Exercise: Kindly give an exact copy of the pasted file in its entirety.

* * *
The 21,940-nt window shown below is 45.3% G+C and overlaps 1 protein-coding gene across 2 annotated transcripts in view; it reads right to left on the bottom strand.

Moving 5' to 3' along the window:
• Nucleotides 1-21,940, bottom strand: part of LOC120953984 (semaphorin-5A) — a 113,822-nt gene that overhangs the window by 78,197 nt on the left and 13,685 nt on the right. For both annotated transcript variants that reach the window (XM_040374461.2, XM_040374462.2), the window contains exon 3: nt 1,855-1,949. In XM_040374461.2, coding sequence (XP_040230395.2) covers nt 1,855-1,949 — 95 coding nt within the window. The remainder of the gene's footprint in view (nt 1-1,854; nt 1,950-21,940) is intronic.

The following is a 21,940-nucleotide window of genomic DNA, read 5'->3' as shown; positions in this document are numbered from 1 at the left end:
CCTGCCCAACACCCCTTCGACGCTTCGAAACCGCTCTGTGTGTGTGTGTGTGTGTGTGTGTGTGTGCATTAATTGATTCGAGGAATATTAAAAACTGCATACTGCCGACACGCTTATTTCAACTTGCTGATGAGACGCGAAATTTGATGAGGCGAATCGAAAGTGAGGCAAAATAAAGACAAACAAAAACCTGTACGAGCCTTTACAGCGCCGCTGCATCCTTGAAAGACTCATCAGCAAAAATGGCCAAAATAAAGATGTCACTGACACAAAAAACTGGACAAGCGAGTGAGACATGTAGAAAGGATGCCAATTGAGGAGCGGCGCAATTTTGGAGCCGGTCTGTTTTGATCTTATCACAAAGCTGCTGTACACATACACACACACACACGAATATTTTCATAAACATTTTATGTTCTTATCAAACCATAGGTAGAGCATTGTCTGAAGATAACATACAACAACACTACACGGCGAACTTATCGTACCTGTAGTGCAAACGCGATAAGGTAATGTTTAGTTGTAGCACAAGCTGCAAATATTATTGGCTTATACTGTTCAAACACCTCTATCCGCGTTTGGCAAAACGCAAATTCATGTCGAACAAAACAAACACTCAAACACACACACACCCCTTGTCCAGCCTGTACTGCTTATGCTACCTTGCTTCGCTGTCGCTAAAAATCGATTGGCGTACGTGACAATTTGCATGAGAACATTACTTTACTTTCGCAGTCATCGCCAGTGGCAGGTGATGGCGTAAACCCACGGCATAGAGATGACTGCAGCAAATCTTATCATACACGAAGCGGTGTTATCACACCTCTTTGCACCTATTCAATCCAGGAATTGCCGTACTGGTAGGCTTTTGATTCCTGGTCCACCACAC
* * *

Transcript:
The 21,940-nt window shown below is 45.3% G+C and overlaps 1 protein-coding gene across 2 annotated transcripts in view; it reads right to left on the bottom strand.

Moving 5' to 3' along the window:
• Nucleotides 1-21,940, bottom strand: part of LOC120953984 (semaphorin-5A) — a 113,822-nt gene that overhangs the window by 78,197 nt on the left and 13,685 nt on the right. For both annotated transcript variants that reach the window (XM_040374461.2, XM_040374462.2), the window contains exon 3: nt 1,855-1,949. In XM_040374461.2, coding sequence (XP_040230395.2) covers nt 1,855-1,949 — 95 coding nt within the window. The remainder of the gene's footprint in view (nt 1-1,854; nt 1,950-21,940) is intronic.

The following is a 21,940-nucleotide window of genomic DNA, read 5'->3' as shown; positions in this document are numbered from 1 at the left end:
CCTGCCCAACACCCCTTCGACGCTTCGAAACCGCTCTGTGTGTGTGTGTGTGTGTGTGTGTGTGTGCATTAATTGATTCGAGGAATATTAAAAACTGCATACTGCCGACACGCTTATTTCAACTTGCTGATGAGACGCGAAATTTGATGAGGCGAATCGAAAGTGAGGCAAAATAAAGACAAACAAAAACCTGTACGAGCCTTTACAGCGCCGCTGCATCCTTGAAAGACTCATCAGCAAAAATGGCCAAAATAAAGATGTCACTGACACAAAAAACTGGACAAGCGAGTGAGACATGTAGAAAGGATGCCAATTGAGGAGCGGCGCAATTTTGGAGCCGGTCTGTTTTGATCTTATCACAAAGCTGCTGTACACATACACACACACACACGAATATTTTCATAAACATTTTATGTTCTTATCAAACCATAGGTAGAGCATTGTCTGAAGATAACATACAACAACACTACACGGCGAACTTATCGTACCTGTAGTGCAAACGCGATAAGGTAATGTTTAGTTGTAGCACAAGCTGCAAATATTATTGGCTTATACTGTTCAAACACCTCTATCCGCGTTTGGCAAAACGCAAATTCATGTCGAACAAAACAAACACTCAAACACACACACACCCCTTGTCCAGCCTGTACTGCTTATGCTACCTTGCTTCGCTGTCGCTAAAAATCGATTGGCGTACGTGACAATTTGCATGAGAACATTACTTTACTTTCGCAGTCATCGCCAGTGGCAGGTGATGGCGTAAACCCACGGCATAGAGATGACTGCAGCAAATCTTATCATACACGAAGCGGTGTTATCACACCTCTTTGCACCTATTCAATCCAGGAATTGCCGTACTGGTAGGCTTTTGATTCCTGGTCCACCACAC